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Title: Data and conservation of Himalayan Galliformes
Authors: Gupta, Garima
Issue Date: 2020
Publisher: Newcastle University
Abstract: The Greater Himalaya is home to many sacred landscapes and source of the eight largest rivers of Asia and has three of the world’s 35 global biodiversity hotspots. The region has been identified as having a high number of threatened species which makes the Himalaya an area of high conservation concern. One key taxonomic group that is found throughout the Greater Himalaya and is thought to be of a particular concern is the bird Order Galliformes (gamebirds) which includes species of pheasant, partridges and quail. There are 24 species of Galliformes that are either endemic or near-endemic to the Greater Himalaya and are well recognized for their ecological, socio-cultural and economic values. Despite their ecological and conservation prominence, the group remains poorly known, making conservation decision making difficult. Therefore, I explore the availability and use of data in understanding and planning for the conservation of Himalayan Galliformes. I describe the database from which point locality data has been used in the research. I examine the detailed information held in the database and compare it with published syntheses of both altitude and geographic ranges used for conservation purposes. I show that altitude information from localities in the database allows much more focussed depiction of altitudinal ranges of species. I then determine the threats faced by the Himalayan Galliformes by undertaking a systematic literature review to identify the threats reported in the literature and the evidence supporting them. I show that hunting and habitat loss are the threats for the Galliformes but there is not enough evidence to prove that. I then show how the ecological life traits can be used to assess if there are any correlates between threat types and species life- history. I found that most of the Least Concern species inhabits open habitats at higher altitudes. Geographic ranges are a fundamental part of ecology and species conservation. Knowing where a species occurs is important as it allows conservationists to make an accurate assessment of threats for individual species. I show that our knowledge on Himalayan Galliformes species is good and that it has improved more rapidly than expected by chance by examining the pattern of accumulation of information on a species’ range over time and comparing this with a suitable simulated model. Finally, I show the dependency of the Himalayan Galliformes species on conservation actions by testing the IUCN Green List protocol to quantify the species recovery because of the conservation actions and legislation. I report all the challenges in assessing the Green List status of the species. I conclude by discussing the generality of my findings and how they can be applied to other taxa and localities and finally making a series of recommendation for future conservation and research work in the Greater Himalaya.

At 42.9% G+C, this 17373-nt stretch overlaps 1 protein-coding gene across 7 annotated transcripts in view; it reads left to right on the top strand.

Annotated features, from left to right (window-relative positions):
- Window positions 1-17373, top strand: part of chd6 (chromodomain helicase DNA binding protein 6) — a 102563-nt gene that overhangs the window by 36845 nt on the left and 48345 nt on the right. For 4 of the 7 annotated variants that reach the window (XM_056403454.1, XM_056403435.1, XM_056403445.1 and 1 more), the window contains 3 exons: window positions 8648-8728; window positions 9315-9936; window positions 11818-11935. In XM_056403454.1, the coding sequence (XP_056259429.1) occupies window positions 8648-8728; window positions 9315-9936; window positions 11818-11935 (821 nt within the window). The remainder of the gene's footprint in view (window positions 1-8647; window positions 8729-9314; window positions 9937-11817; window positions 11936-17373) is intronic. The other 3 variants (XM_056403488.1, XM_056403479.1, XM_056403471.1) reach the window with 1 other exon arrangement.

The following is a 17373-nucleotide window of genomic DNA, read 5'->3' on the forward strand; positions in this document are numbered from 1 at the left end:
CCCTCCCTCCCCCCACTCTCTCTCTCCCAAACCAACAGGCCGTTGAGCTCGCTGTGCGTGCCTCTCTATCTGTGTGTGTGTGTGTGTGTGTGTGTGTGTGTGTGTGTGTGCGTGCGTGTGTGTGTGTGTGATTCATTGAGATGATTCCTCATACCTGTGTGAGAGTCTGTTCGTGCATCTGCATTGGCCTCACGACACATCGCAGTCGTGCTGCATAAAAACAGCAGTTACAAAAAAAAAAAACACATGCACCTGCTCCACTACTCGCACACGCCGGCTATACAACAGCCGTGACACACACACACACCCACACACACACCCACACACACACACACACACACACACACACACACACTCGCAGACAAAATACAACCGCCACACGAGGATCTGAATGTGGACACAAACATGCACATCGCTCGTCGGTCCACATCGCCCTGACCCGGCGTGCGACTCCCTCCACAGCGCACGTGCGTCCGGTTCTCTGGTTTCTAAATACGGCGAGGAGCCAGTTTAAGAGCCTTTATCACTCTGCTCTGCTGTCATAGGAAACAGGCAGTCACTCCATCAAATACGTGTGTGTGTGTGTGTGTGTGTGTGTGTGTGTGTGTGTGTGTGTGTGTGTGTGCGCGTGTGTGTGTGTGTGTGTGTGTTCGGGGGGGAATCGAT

Description: PhD Thesis
Appears in Collections:School of Natural and Environmental Sciences

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